Beijing: Reacting to Gen Bipin Rawat`s remark that India should be prepared for a two-front war, China on Thursday wondered whether the Indian Army Chief`s statement represented the view of the Indian government.
Chinese Foreign Ministry spokesperson Geng Shuang said, "We don`t know if he was authorised to speak those words or if it was his spontaneous words and whether his remarks represented the position of the Indian government."
Geng recalled the one-on-one cordial meet between PM Modi and Xi to express surprise over Rawat`s remarks.
"Two days ago President Xi Jinping pointed out to Prime Minister Narendra Modi that the two countries are each other`s development opportunities and not threats to each other," Geng added.
Geng said that PM Modi too had shown willingness to work with China to maintain steady development of bilateral ties.
"We should not treat each other as rivals," he said.
"So we hope that this military official could see clearly these trends and contribute to the development of India-China relations and say something more in that regard," Geng maintained.
What the Army Chief had said:
Yesterday, the Army Chief had said that the country should be prepared for a two-front war as China had started 'flexing its muscles', while there seemed to be no scope for reconciliation with Pakistan whose military and polity saw an adversary in India.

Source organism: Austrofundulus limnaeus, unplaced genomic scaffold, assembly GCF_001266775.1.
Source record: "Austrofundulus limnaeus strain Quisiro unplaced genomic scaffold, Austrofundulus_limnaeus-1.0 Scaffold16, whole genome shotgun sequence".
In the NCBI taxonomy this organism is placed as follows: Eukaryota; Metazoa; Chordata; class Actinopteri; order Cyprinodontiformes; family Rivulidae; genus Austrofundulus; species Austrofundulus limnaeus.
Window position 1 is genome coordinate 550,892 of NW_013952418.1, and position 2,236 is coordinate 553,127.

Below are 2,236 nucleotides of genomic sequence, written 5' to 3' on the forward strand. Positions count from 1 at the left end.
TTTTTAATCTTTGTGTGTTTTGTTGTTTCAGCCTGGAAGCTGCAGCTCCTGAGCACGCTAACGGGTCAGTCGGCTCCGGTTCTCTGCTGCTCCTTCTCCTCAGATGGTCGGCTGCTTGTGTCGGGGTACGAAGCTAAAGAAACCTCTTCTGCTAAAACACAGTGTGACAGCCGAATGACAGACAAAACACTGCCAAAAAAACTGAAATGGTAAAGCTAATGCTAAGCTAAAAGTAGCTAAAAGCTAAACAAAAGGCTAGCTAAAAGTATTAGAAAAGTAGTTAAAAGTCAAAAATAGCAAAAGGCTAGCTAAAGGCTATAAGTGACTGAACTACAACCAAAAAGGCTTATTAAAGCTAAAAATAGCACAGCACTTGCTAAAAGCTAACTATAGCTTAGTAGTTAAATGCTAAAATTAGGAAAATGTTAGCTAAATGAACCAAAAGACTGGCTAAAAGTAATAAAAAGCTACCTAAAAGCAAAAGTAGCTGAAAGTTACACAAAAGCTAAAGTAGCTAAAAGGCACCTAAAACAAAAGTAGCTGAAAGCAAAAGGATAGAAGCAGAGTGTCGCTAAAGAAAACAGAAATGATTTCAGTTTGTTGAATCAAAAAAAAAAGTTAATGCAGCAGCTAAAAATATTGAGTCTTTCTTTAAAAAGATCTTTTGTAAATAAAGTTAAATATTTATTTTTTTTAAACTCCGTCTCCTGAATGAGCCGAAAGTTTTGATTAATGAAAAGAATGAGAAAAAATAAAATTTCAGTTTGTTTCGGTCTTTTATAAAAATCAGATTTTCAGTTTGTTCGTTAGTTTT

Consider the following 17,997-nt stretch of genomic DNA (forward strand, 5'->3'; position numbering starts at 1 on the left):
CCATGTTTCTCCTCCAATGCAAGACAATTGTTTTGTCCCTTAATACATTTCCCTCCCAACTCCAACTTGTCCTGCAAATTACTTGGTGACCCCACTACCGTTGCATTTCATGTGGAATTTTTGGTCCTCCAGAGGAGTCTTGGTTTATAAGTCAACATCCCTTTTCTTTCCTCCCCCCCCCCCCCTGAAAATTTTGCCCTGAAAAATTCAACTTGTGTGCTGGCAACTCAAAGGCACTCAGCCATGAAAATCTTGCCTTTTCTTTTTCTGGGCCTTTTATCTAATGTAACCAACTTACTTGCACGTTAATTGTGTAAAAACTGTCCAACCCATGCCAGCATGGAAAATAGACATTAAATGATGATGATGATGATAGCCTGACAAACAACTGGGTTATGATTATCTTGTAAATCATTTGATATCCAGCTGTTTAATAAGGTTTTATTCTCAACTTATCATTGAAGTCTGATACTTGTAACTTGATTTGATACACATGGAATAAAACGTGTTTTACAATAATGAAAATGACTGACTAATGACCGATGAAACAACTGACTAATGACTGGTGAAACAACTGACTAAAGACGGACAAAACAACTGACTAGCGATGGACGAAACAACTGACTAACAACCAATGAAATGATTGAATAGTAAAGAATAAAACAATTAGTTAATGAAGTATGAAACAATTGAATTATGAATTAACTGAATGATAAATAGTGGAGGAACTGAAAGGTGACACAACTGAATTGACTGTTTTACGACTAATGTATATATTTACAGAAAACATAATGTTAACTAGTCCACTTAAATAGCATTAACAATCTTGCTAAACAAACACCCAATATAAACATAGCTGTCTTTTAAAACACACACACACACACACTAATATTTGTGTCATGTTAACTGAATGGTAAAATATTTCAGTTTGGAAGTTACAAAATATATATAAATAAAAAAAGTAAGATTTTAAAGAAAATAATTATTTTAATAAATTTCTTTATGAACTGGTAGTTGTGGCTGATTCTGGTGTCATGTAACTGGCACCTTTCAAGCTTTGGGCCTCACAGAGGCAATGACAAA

Referring to the 73-day long Dokalam standoff, he had warned that the situation could gradually snowball into a larger conflict on the northern border.
The Army Chief had stated that there was a possibility that these conflicts could be limited in space and time or could expand into an all out war along the entire frontier, with Pakistan taking advantage of the situation.
"We have to be prepared. In our context, therefore, warfare lies within the realm of reality," he had said and had added that the Army's supremacy among the three services must be maintained to successfully combat external security threats.
The Army Chief had further said that India could not afford to let its guard down against China.
"As far as northern adversary is concerned, the flexing of muscle has started. The salami slicing, taking over territory in a very gradual manner, testing our limits of threshold is something we have to be wary about and remain prepared for situations emerging which could gradually emerge into conflict," he had said.
In military parlance salami slicing denotes divide and conquer process of threats and alliances used to overcome opposition.
He was speaking at a seminar organised by the Centre for Land Warfare Studies.
(With Agency inputs)